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Friday, December 28, 2018

Bollywood The Films! The Songs! The Stars!

Probably for the first time in a decade, all the three of us have been at home during the yearend holidays (normally, both Mahrukh and I work).

And being generally unmoneyed (not in any desperate sort of way, but, well, sort of only generally), we don’t really have any option but to stay at home or loiter in downtown Toronto, go see a Hindi movie or take a long ride on a streetcar.

For the first time in a long while, I’ve been able to chat with my son Che, who’s now all grown up, and talks like a young man that he has become.

The conversation is fairly broad-ranging and encompasses esoteric topics such as life’s purpose, meaning of and need for power, and the need for human company.

But given that his parents passionately love the movies, the conversation inevitably veers to movies. His passion is gaming and movies no longer interest him, which is kind of not right, but it can’t be helped.

During the Christmas weekend, we went to see Shahrukh Khan’s Zero at the Cineplex at Yonge and Dundas Square. There weren’t many people in the audience (slightly more than the number that came to see Thugs of Hindustan).

The audience in Toronto is wise and unerringly decides what movie to watch on the android box and what to watch on the big screen. As always, there were a few non-Indian (I mean Caucasian) viewers in the audience. I find it heartening to see them so avidly coming to see a Hindi movie.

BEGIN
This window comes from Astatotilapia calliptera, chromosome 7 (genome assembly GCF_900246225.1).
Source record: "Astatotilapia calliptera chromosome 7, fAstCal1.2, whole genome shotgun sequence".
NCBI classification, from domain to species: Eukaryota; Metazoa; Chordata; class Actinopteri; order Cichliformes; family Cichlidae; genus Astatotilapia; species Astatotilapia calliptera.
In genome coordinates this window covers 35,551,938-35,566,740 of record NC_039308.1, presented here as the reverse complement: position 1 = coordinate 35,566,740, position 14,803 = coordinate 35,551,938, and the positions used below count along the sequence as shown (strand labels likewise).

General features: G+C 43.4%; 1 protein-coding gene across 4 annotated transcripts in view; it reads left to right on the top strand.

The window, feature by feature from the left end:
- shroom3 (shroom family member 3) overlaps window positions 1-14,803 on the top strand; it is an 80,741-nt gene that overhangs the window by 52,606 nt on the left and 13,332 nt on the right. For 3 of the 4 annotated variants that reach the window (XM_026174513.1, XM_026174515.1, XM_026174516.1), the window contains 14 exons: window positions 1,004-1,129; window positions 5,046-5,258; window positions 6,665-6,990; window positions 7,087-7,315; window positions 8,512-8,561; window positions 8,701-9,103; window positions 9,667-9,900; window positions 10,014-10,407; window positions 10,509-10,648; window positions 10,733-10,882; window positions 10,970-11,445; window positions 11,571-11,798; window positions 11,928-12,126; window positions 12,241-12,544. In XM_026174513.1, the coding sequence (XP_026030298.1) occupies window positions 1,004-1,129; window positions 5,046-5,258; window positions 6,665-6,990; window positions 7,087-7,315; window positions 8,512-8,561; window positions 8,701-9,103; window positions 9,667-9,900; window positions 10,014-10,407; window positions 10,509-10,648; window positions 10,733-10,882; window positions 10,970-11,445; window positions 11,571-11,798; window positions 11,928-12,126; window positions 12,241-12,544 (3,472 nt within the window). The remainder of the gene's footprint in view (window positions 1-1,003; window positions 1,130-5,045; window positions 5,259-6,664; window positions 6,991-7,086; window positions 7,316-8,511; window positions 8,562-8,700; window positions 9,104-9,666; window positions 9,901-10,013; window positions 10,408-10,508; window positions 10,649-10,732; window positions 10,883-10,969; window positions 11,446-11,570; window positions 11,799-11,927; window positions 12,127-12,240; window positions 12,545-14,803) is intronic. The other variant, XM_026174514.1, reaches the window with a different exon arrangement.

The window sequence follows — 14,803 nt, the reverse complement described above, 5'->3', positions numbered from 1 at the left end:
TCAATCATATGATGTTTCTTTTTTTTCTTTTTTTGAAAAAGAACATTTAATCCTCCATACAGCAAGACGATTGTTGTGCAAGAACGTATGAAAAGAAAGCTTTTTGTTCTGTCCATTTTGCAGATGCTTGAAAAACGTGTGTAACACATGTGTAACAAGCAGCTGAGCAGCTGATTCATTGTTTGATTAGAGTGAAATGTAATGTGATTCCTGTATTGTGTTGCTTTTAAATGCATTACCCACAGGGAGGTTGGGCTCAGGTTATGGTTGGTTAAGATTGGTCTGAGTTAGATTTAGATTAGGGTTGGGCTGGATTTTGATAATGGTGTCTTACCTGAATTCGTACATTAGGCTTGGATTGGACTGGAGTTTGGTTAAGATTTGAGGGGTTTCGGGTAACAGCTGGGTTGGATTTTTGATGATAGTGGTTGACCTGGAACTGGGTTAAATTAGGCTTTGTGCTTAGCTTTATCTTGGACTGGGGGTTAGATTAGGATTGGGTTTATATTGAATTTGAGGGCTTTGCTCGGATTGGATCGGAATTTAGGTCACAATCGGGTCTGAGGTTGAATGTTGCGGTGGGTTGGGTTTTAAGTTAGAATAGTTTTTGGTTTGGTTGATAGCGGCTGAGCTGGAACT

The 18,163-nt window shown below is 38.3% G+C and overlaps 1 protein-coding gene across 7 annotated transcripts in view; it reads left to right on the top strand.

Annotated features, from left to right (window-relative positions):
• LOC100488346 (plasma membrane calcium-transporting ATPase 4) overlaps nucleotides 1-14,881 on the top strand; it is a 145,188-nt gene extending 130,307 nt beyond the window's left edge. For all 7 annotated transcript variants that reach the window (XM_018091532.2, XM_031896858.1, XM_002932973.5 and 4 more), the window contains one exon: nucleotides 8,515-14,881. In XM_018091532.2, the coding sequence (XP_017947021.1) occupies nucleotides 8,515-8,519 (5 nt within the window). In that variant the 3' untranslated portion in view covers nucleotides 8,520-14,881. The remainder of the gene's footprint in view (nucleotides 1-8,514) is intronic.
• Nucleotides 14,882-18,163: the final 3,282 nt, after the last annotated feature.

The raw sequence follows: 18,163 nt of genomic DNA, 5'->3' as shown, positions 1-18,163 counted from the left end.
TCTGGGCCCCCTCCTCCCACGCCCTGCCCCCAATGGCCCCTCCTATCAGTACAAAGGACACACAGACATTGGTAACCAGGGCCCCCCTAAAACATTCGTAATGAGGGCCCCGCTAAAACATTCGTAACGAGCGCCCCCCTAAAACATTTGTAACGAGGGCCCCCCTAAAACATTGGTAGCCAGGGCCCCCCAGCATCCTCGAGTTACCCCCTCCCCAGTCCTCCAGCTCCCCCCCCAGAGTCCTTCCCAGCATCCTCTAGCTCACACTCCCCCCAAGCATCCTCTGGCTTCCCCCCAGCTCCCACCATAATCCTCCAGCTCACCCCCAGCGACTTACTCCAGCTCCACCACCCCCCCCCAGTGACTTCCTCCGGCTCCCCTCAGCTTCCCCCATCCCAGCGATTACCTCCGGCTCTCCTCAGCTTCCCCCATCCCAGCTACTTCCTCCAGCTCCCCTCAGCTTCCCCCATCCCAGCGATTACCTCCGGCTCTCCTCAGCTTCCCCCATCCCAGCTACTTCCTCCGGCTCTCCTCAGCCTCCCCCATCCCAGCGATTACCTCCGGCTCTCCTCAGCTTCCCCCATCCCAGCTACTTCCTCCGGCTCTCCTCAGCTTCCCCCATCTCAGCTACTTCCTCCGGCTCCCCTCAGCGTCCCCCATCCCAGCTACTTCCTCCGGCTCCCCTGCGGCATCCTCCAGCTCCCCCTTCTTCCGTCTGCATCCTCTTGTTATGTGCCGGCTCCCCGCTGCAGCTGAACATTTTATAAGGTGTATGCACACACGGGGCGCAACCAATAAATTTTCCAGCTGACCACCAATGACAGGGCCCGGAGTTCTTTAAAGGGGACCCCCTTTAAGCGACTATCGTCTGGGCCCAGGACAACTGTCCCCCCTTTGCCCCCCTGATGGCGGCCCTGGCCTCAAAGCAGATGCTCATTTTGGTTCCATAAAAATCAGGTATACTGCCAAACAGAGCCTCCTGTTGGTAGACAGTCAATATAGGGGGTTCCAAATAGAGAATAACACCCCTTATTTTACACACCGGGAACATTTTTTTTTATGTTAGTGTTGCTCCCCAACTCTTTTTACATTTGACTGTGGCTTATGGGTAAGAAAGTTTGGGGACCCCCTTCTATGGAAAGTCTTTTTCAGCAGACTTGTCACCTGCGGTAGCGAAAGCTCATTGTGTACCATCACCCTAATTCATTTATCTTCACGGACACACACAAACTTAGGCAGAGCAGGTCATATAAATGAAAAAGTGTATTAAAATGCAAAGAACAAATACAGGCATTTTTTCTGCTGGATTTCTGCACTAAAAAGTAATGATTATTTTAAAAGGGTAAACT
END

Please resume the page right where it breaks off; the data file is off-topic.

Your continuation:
Zero is a disaster. Katrina Kaif will get the best supporting actor award for her role as movie star Babita.

After the movie, we were in a mood to loiter and went across to the BMV Books at Yonge Street, “just to browse” and ended up buying a few books “because they were on a discount.”
Among the books Bollywood, a coffee table book that is sweeping introduction to (mainly popular) Hindi films right from its inception (Phalke) right up to the mid-2010s (just before the release of Bahubali and its sequel).

Bollywood The Films! The Songs! The Stars! Dorling Kindersley Limited an imprint of Penguin Random House is the first American edition, published in 2017 in New York. 

Fittingly, the foreword is by Amitabh Bachan, who accurately condemns (albeit mildly) the use of the word Bollywood (making the Hindi film industry sound like a cheap immitation of Hollywood, which it isn’t).

He quotes his father, the poet Harivanshrai Bachchan, who, when asked about Hindi cinema, said, “I get to see poetic justice in three hours! You and me shall not see this in a lifetime…perhaps several lifetimes!”

The book is a joint effort and there are many contributors including the veteran film historian SMM Ausaja. The book divides the history of Hindi cinema into seven sections beginning with 1913. It’s richly-produced, with extraordinary details, vignettes, anecdotes, factioids, biographies of film personalities and detailed descriptions of some of the most important films and film stars of Hindi cinema. 

The book is a steal at just $20.

Continued in the post below.

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